Soy supplements may not increase bone density

October 8, 2002 in Nutrition Topics in the News, Vitamins, Minerals, Supplements, Women's Health

Soy supplements may not increase bone density

Soy supplements rich in plant estrogen compounds called isoflavones do not appear to boost bone mass in young women, according to the findings of a small American study.

This suggests the bone benefits that have been linked to isoflavones in some studies of older women do not extend to young women. They speculate that the high levels of natural estrogen young menstruating women produce overshadow any effect soy isoflavones might have on bone.

Isoflavones are believed to mimic the effects of the natural female hormone, one of which is to help preserve bone mass. Estrogen loss after menopause leaves women more vulnerable to osteoporosis, and some studies have suggested soy-rich diets and soy supplements can help slow down postmenopausal bone loss. Recently, two studies have found isoflavone-enriched soy supplements to boost women's spinal bone density after or during menopause.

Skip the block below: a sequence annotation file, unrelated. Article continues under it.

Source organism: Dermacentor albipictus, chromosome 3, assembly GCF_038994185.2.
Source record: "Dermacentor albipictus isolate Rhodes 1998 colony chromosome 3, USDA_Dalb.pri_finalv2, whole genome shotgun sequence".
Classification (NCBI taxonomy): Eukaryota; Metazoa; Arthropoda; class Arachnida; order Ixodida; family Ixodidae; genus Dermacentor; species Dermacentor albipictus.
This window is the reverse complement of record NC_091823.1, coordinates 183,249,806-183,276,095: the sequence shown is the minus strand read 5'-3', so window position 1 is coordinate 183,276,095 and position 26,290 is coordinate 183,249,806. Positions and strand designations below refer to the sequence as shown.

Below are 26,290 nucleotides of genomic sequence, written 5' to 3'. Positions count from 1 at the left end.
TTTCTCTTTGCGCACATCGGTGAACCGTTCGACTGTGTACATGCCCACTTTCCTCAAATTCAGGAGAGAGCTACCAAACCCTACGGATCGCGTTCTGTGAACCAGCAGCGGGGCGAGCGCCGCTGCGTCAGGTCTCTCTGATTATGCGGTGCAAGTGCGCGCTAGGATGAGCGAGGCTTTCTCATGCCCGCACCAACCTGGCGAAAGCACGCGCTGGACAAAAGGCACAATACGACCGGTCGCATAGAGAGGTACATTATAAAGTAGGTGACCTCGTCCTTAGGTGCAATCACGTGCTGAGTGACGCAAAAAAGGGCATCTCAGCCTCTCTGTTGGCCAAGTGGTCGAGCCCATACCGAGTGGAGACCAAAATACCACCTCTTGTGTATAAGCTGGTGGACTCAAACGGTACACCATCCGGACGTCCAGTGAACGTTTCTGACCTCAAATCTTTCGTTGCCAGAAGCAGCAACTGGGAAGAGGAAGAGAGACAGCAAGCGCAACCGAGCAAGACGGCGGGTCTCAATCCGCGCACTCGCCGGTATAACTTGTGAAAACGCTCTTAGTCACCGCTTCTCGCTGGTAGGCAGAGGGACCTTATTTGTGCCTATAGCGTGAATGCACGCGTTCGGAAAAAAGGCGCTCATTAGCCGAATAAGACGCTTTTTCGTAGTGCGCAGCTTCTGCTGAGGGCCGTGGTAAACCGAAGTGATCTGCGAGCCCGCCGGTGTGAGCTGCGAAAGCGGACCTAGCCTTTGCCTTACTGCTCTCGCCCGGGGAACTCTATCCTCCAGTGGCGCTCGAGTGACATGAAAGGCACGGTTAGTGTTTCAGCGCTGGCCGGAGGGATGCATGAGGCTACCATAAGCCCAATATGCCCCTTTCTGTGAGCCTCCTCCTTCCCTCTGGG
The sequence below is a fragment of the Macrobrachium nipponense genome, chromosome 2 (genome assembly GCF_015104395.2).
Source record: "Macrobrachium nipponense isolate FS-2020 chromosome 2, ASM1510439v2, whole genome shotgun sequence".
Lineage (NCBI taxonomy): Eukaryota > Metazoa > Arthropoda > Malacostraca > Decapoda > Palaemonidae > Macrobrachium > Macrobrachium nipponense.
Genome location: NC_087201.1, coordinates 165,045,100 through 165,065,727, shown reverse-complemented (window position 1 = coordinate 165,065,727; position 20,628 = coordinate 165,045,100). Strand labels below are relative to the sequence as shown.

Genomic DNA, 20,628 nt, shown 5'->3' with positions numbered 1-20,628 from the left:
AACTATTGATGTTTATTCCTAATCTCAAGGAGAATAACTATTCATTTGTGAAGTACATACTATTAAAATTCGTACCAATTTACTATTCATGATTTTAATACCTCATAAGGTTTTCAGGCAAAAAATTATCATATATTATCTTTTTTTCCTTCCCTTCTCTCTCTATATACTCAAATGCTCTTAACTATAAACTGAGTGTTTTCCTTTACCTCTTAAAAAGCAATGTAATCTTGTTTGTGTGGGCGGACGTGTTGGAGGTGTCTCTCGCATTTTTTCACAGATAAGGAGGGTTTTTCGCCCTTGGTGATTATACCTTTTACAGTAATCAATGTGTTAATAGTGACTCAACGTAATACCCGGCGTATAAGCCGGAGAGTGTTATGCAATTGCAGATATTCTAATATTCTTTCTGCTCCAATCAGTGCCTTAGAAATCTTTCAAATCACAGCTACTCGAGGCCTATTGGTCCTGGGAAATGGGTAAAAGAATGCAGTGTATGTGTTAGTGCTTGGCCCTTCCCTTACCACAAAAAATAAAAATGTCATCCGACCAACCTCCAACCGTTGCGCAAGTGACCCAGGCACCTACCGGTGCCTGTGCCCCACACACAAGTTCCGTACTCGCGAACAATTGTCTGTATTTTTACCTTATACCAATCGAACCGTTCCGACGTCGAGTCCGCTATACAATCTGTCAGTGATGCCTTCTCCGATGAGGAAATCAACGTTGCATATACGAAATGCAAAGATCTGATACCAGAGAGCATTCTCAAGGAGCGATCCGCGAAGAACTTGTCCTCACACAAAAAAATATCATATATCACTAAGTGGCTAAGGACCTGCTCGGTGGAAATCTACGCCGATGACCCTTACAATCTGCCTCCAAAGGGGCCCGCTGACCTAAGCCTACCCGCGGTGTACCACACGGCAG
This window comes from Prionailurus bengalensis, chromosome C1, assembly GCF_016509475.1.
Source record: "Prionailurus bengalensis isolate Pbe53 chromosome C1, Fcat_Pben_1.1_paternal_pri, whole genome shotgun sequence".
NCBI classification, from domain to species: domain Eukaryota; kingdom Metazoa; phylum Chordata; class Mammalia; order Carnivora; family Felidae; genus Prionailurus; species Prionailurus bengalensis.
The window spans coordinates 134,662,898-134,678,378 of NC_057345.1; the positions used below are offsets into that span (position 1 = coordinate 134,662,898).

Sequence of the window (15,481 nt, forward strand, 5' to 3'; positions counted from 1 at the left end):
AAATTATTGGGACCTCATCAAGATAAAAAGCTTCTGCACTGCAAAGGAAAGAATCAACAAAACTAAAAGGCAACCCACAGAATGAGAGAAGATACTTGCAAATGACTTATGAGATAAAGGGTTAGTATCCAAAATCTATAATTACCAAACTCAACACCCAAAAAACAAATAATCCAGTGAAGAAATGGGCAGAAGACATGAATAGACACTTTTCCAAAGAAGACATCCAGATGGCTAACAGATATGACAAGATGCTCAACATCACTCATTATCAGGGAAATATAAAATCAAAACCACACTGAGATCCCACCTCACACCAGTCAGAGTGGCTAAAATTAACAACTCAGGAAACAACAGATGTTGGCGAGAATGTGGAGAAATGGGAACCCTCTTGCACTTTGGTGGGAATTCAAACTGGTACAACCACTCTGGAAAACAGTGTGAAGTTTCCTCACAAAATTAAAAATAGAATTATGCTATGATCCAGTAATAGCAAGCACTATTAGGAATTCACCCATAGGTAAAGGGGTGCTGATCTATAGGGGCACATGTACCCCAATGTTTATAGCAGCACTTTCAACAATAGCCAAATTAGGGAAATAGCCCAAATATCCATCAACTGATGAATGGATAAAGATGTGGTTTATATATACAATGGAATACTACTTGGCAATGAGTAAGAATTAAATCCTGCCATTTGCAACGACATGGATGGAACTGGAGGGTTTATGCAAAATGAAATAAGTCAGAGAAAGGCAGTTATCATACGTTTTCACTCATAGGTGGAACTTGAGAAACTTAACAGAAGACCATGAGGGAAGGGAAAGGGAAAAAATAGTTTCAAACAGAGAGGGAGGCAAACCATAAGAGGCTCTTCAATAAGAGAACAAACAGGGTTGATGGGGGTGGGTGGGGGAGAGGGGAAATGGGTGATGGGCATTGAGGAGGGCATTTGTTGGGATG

The new study looked at whether a similar supplement could do the same in young women and found that it made no difference in participants' bone density over one year.

Researchers at the University of North Carolina studied 28 women between the ages of 21 and 25 took either an isoflavone-enriched soy beverage or a soy-protein product without isoflavones. Both products provided calcium. After 1 year, the team found no bone density gains in women taking either supplement-suggesting that soy isoflavones are "unlikely" to have such benefits in young healthy women with normal menstrual cycles.

To reduce the risk of developing osteoporosis, experts recommend that throughout their lives, women get enough calcium and vitamin D, exercise regularly and avoid smoking.

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